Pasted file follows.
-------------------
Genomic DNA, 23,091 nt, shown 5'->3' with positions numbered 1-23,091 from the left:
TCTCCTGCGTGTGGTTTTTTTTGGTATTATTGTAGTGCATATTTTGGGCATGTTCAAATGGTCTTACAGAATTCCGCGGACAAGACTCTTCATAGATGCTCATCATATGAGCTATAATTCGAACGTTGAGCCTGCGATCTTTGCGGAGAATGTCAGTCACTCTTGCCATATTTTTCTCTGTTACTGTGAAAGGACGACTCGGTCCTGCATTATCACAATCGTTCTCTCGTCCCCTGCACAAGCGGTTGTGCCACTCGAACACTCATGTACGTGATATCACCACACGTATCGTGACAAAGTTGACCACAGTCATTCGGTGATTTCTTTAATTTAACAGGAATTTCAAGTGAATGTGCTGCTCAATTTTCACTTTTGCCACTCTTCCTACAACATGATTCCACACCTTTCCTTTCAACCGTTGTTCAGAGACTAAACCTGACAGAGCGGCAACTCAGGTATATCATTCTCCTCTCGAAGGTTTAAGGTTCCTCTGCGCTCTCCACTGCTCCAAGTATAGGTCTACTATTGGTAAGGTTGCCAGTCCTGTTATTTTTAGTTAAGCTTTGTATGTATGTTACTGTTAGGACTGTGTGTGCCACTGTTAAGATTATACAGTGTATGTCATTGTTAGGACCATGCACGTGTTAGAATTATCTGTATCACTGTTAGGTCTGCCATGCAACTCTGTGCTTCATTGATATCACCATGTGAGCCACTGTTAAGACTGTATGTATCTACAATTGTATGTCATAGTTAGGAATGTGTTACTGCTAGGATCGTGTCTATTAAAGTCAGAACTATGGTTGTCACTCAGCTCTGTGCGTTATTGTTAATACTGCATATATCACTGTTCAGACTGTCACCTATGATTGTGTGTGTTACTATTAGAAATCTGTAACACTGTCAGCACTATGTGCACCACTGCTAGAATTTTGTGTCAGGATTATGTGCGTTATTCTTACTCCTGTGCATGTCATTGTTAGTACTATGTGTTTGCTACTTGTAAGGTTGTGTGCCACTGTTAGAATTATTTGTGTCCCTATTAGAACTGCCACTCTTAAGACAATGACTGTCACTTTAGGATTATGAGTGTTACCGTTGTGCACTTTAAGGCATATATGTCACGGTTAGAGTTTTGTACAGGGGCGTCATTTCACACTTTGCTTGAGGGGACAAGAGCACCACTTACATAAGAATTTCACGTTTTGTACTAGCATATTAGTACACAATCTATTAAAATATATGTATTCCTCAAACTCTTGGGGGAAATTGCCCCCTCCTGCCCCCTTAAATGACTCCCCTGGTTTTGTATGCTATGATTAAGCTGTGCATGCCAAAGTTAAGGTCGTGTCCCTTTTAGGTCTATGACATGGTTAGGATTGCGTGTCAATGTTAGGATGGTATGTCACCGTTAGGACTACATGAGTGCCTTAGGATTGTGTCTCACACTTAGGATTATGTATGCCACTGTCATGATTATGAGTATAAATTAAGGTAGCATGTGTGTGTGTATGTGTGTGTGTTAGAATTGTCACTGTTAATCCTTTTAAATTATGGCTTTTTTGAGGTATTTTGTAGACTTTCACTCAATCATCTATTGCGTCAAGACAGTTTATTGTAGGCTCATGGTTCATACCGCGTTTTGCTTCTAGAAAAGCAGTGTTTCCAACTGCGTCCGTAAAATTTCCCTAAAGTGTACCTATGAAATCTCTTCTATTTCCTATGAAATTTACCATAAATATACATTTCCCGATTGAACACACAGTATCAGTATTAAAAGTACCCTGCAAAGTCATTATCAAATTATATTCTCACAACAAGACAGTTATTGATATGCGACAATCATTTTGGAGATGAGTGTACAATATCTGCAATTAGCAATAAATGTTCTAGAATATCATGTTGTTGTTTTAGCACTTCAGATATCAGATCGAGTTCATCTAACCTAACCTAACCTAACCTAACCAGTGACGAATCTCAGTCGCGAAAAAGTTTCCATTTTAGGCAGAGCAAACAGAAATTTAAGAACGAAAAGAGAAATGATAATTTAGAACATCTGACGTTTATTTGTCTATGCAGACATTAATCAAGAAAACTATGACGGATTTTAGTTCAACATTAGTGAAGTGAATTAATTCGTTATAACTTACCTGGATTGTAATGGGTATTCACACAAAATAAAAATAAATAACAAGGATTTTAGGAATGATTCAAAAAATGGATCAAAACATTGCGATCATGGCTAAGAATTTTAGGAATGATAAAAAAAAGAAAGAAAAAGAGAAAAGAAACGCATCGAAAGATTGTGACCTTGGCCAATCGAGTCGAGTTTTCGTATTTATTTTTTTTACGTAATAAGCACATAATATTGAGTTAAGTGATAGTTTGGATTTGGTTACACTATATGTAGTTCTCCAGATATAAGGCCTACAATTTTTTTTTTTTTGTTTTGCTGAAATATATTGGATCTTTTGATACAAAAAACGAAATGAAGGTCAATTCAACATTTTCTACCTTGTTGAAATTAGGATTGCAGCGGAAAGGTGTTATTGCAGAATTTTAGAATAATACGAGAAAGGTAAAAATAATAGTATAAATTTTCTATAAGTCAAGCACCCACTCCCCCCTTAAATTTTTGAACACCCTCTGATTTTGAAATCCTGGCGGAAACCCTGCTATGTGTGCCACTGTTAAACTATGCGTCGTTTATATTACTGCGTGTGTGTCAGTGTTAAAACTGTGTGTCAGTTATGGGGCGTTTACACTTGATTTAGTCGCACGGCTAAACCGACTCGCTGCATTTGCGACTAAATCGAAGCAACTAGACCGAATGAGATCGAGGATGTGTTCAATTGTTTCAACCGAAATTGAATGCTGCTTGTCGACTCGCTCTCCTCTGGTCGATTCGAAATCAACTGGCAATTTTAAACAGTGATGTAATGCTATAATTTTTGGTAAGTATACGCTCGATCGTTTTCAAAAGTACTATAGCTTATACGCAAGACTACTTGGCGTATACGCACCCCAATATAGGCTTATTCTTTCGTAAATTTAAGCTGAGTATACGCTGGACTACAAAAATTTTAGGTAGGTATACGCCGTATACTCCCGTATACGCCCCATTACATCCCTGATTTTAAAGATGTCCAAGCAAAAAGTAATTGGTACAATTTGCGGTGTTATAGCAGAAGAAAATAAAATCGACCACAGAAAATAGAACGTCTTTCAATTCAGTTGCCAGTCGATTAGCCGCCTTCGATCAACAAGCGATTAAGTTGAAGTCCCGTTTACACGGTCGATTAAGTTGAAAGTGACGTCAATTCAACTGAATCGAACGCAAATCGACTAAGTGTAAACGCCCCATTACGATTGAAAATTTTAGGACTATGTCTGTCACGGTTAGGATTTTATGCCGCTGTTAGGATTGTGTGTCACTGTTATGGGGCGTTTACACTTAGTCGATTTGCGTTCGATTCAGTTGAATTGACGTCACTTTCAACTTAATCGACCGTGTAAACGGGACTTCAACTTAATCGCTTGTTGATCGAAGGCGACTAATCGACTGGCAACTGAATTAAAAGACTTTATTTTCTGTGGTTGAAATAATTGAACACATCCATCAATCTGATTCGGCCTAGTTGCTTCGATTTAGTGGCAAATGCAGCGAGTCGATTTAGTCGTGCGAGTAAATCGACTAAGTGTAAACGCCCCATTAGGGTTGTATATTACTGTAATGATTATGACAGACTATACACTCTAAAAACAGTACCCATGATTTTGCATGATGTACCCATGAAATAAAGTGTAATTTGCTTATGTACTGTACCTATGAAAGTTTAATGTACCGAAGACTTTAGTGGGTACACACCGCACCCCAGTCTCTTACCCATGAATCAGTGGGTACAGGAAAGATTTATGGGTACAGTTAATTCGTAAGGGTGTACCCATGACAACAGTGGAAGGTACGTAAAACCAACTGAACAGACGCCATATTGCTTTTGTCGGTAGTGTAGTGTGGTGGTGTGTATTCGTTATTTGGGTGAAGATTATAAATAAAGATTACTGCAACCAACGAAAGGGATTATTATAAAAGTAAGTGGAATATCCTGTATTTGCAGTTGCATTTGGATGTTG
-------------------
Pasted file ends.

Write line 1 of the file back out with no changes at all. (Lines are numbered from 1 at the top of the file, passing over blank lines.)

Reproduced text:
Genomic DNA, 23,091 nt, shown 5'->3' with positions numbered 1-23,091 from the left: